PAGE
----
Everyday thousands of children are being sexually abused. You can stop the abuse of at least one child by simply praying. You can possibly stop the abuse of thousands of children by forwarding the link in First Time Visitor? by email, Twitter or Facebook to every Christian you know. Save a child or lots of children!!!! Do Something, please!

3:15 PM prayer in brief:
Pray for God to stop 1 child from being molested today.
Pray for God to stop 1 child molestation happening now.
Pray for God to rescue 1 child from sexual slavery.
Pray for God to save 1 girl from genital circumcision.
Pray for God to stop 1 girl from becoming a child-bride.
If you have the faith pray for 100 children rather than one.
Give Thanks. There is more to this prayer here

Please note: All my writings and comments appear in bold italics in this colour

Sunday, 3 June 2018

University Rape Culture; APY Lands; Incest; No Parole on Today's Global PnP List

Eight Indians arrested in sexual abuse case
involving at least 14 girls


Patna: Police in Muzaffarpur on Sunday arrested eight persons, including proprietor of an NGO Brajesh Thakur and superintendent of a short-stay home Indu Devi, in connection with a sexual exploitation case lodged by the assistant director of the child protection unit with the women's police station in Muzaffarpur.

The arrested have been booked under different sections of Protection of Children from Sexual Offence (Pocso) Act 2012 and the Indian Penal Code. They were later produced in court, which remanded them to Khudiram Bose Memorial Central Jail for 14 days. They were detained for interrogation on Saturday.

The arrested were identified as Brajesh, Kiran Kumari, Minu Kumari, Chanda Devi, Hema Masih, Manju Kumari and Indu. Thakur, however, denied the allegations and rubbished the report submitted by the Tata Institute of Social Sciences (TISS), Mumbai.

Muzaffarpur SSP Harpreet Kaur said those detained for questioning yesterday were formally arrested after the girl inmates of the stay home being run by NGO Seva Sankalp Evam Vikas Samiti corroborated the allegations on Sunday. Altogether 14 girl inmates, who were shifted to Patna earlier, were produced in a local court to get their statement recorded under Section 164 of the CrPC.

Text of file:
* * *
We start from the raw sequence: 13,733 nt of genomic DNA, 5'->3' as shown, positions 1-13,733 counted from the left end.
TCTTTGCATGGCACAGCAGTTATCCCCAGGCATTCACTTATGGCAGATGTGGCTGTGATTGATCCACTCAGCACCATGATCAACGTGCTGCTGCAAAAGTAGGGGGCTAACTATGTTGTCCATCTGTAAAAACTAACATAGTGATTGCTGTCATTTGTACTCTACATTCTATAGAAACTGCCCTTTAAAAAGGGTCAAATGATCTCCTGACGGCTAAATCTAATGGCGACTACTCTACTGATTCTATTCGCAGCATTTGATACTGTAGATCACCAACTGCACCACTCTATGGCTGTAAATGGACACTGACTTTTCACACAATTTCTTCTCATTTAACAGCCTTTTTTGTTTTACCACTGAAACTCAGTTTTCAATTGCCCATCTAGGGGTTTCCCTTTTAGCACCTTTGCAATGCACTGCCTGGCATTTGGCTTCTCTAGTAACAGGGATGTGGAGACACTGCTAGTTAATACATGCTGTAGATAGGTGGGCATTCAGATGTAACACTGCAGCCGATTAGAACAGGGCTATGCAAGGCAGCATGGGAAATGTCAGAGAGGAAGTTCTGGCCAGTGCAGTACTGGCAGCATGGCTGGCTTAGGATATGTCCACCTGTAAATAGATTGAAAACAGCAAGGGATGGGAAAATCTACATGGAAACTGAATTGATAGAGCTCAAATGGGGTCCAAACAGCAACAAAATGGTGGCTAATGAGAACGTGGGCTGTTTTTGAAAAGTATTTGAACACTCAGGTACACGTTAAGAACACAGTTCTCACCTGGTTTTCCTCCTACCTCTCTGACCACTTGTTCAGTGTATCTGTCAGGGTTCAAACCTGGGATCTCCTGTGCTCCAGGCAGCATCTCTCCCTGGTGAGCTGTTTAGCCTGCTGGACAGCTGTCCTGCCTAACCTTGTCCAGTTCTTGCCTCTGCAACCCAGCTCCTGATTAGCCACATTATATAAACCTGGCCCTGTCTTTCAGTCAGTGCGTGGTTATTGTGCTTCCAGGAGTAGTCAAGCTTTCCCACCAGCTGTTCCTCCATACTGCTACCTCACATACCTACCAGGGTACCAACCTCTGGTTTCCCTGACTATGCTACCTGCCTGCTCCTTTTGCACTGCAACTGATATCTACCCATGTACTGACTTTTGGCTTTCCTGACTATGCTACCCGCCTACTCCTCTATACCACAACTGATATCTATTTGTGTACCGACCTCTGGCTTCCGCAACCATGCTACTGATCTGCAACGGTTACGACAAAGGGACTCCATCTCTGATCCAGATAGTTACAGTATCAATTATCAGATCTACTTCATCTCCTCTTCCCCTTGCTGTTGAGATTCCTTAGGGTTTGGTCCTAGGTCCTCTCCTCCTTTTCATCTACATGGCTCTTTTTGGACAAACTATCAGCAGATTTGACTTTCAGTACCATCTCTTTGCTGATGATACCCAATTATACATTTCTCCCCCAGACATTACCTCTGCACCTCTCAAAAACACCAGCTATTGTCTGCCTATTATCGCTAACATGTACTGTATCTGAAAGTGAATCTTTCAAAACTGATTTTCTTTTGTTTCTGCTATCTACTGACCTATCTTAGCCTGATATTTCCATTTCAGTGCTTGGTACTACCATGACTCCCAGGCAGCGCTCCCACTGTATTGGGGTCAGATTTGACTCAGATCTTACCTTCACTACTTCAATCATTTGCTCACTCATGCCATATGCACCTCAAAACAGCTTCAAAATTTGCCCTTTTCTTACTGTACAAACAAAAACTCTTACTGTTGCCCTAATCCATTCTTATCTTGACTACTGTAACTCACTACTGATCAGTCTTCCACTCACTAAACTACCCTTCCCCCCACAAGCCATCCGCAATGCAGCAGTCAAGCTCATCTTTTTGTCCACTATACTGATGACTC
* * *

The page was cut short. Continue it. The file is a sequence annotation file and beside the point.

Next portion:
The SSP said separate police teams would be sent to Mokama (Patna) and Madhubani to record the statements of other inmates. The child protection unit had rescued 46 girls from the Muzaffarpur-based short-stay home and shifted them to Patna and Madhubani after the TISS raised serious objections over the manner the centre was being run by the NGO.

Sources said of the total number of girls rescued, 13 were facing mental health issues apparently because of their repeated sexual exploitation. The girls aged between six and 18 years were lodged in the shelter home. While majority of the girls were living in the stay home on Sahu Road, some were shifted to its another centre located at Shukla Road, close to the red light area at Chaturbhusthan.

A three-member team of the Bihar State Women's Commission led by its chairperson Dilmani Devi visited Muzaffarpur on Sunday to inquire about the incident. She felt embarrassed when local journalists asked that she had not found anything wrong during her last inspection of the stay home at Muzaffarpur about two months ago. "I had come to Muzaffarpur on a personal invitation of Brajesh Thakur ji. I had inspected the shelter home run by the NGO and funded by the state government then. But I didn't receive any complaint from the girl inmates," she clarified.





Sexual abuse against children rising in Guam

Jamie Ward | The Guam Daily Post  

HAVEN: The Healing Hearts Crisis Center is Guam's only rape crisis center, where hundreds of women and children are sheltered each year. Post file photo

Maria Teresa "Maresa" Aguon runs the Healing Hearts Crisis Center, Guam's only rape crisis center, where counselors, medical professionals and support staff can provide services to all victims of sexual abuse who come in for help voluntarily.

Besides running it, she counsels patients, and it's been quite busy around Healing Hearts lately.